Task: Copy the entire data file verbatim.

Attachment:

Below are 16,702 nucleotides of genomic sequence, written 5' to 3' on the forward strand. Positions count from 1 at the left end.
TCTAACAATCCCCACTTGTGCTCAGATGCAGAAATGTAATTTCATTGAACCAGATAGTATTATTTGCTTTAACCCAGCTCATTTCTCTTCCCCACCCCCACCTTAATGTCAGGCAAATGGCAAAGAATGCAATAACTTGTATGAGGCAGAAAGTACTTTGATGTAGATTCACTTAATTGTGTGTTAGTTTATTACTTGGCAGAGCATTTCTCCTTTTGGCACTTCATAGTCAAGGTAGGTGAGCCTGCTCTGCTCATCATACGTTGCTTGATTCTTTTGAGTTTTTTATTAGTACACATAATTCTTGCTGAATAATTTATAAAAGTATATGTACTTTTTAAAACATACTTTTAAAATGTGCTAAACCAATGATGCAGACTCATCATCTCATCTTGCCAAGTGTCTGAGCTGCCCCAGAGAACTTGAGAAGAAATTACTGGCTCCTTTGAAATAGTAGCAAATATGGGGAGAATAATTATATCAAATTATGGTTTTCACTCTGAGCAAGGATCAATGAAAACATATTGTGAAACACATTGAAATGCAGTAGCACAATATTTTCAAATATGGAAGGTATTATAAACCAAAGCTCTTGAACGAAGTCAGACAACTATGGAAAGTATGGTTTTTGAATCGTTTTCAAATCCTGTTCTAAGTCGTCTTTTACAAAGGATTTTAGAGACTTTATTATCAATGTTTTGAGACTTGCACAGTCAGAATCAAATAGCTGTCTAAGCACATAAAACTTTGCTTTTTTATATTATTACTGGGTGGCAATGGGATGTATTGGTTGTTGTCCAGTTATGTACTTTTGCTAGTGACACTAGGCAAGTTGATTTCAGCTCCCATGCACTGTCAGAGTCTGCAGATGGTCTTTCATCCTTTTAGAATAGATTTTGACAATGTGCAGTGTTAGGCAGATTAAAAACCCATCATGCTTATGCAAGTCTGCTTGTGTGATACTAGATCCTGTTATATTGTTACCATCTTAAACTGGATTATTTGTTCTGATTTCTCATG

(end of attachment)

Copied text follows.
Below are 16,702 nucleotides of genomic sequence, written 5' to 3' on the forward strand. Positions count from 1 at the left end.
TCTAACAATCCCCACTTGTGCTCAGATGCAGAAATGTAATTTCATTGAACCAGATAGTATTATTTGCTTTAACCCAGCTCATTTCTCTTCCCCACCCCCACCTTAATGTCAGGCAAATGGCAAAGAATGCAATAACTTGTATGAGGCAGAAAGTACTTTGATGTAGATTCACTTAATTGTGTGTTAGTTTATTACTTGGCAGAGCATTTCTCCTTTTGGCACTTCATAGTCAAGGTAGGTGAGCCTGCTCTGCTCATCATACGTTGCTTGATTCTTTTGAGTTTTTTATTAGTACACATAATTCTTGCTGAATAATTTATAAAAGTATATGTACTTTTTAAAACATACTTTTAAAATGTGCTAAACCAATGATGCAGACTCATCATCTCATCTTGCCAAGTGTCTGAGCTGCCCCAGAGAACTTGAGAAGAAATTACTGGCTCCTTTGAAATAGTAGCAAATATGGGGAGAATAATTATATCAAATTATGGTTTTCACTCTGAGCAAGGATCAATGAAAACATATTGTGAAACACATTGAAATGCAGTAGCACAATATTTTCAAATATGGAAGGTATTATAAACCAAAGCTCTTGAACGAAGTCAGACAACTATGGAAAGTATGGTTTTTGAATCGTTTTCAAATCCTGTTCTAAGTCGTCTTTTACAAAGGATTTTAGAGACTTTATTATCAATGTTTTGAGACTTGCACAGTCAGAATCAAATAGCTGTCTAAGCACATAAAACTTTGCTTTTTTATATTATTACTGGGTGGCAATGGGATGTATTGGTTGTTGTCCAGTTATGTACTTTTGCTAGTGACACTAGGCAAGTTGATTTCAGCTCCCATGCACTGTCAGAGTCTGCAGATGGTCTTTCATCCTTTTAGAATAGATTTTGACAATGTGCAGTGTTAGGCAGATTAAAAACCCATCATGCTTATGCAAGTCTGCTTGTGTGATACTAGATCCTGTTATATTGTTACCATCTTAAACTGGATTATTTGTTCTGATTTCTCATG